In a letter to the presidential candidates, a progressive Baptist minister warns that religion is being manipulated and misused in the 2012 race as a political tool.
The Rev. C. Welton Gaddy, president of the Interfaith Alliance, told President Barack Obama and GOP candidates that he is "deeply disturbed by the disproportionate role religion has played during recent election cycles," in an open letter dated June 16.
While Obama, a Democrat, was named among the letter's recipients, Gaddy makes clear that the Republican candidates who participated in the Monday CNN debate are the source of his concern.
He wrote, "Watching the first debate between the Republican candidates for president, I could not help but be concerned with the extent to which religion will be used as an electoral tool."
Campaigns should be about policies and issues that will affect how a candidate would govern and shape the lives of his or her constituents, not religion, Gaddy asserted.
Dr. Richard Land, president of the Southern Baptist Convention's Ethics & Religious Liberty Commission, doesn’t hold the same concerns. He stated that a candidate's religion likely shapes his or her policy decisions and governance style.
"If [a candidate's] worldview is informed by his faith, I think it is his right and obligation to make it clear to the American people," he said.
Gaddy contended that candidates are entangling religion and politics in a way that threatens the integrity of religion. He urges them to abide by the constitutionally-imposed separation of church and state.
Several of the GOP candidates have expressed their faith in interviews and campaign appearances in recent months.
During the Monday night debate, candidates Rep. Michele Bachmann, businessman Herman Cain, former Speaker Newt Gingrich, Rep. Ron Paul, former Minnesota Gov. Tim Pawlenty, former Massachusetts Gov. Mitt Romney and former Sen. Rick Santorum said very little about their faith. They did, however, reinforce the pro-life, pro-traditional marriage stances.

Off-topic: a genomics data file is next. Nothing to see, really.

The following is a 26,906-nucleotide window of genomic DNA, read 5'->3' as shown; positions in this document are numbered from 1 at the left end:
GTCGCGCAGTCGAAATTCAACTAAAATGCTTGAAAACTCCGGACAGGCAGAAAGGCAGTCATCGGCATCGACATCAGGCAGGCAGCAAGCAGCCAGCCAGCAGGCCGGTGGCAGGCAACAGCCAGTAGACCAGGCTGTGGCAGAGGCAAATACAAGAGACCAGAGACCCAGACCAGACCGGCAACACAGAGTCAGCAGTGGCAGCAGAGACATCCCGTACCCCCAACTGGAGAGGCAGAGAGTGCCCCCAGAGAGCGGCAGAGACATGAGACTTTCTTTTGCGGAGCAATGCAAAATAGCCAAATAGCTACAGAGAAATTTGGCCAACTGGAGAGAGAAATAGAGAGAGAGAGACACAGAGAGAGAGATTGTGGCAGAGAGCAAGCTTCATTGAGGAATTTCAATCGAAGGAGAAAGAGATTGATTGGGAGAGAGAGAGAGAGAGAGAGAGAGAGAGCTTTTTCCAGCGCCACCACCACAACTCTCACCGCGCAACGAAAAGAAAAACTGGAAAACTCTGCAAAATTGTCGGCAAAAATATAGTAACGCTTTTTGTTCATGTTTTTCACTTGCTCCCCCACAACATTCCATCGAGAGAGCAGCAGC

"I didn't see anything in the debates that should concern Americans,” Land commented.
Land believes Gaddy's concerns are motivated by "his radical separatist ways."
Gaddy's biography on the Interfaith Alliance website reveals that he is a dedicated advocate for Separation of Church. His Interfaith Alliance promotes that tenet as well.
Land noted that it is unreasonable to separate faith discussions from politics when so many Americans believe faith is important in their own lives.
"He (Gaddy) wants to pretend that 61 percent of Americans don't think that religion is important in their lives and he wants us to pretend that 85 percent of Americans don't identify with some form of the Christian faith," Land said.
The prominent Southern Baptist, however, does believe that religion can be misused during elections.
"I don't believe people should say 'you should vote for me because I'm a Christian,' or 'you should vote for me because I'm a Baptist.' I don't believe people should say ‘you shouldn't vote for that candidate because he is not a Christian," he said.
Businessman Cain ignited religious indignation in March when he insinuated that he wouldn’t employ or appoint a cabinet member who is a Muslim.
Cain said he would not be comfortable with a Muslim in his cabinet or as a federal judge because "there is this creeping attempt ... to gradually ease Sharia law and the Muslim faith into our government," according to Think Progress.
During the New Hampshire debate on Monday, he explained, "You have peaceful Muslims and you have militant Muslims – those that are trying to kill us. And so when I said I wouldn't be comfortable I was thinking about the ones that are trying to kill us."
Gaddy vented his displeasure, saying, "Demonizing, disenfranchising, and questioning the patriotism of the American Muslim community has become all too frequent in our nation, particularly during the last election cycle; Monday night's debate was no exception. I was deeply disturbed by Mr. Cain's comments on Muslims serving their country in a presidential administration."
Land agreed that Cain's March comment unfairly demonized the entire U.S. Muslim community. He called the remark "un-American," but said it is up to American Muslims to show themselves as a peace-loving community that is ready to work alongside the government to fight radical Islam.
Nevertheless, Land insisted that candidates of any faith should not be forced to censor themselves and should rather be able to publicly discuss their faith with voters.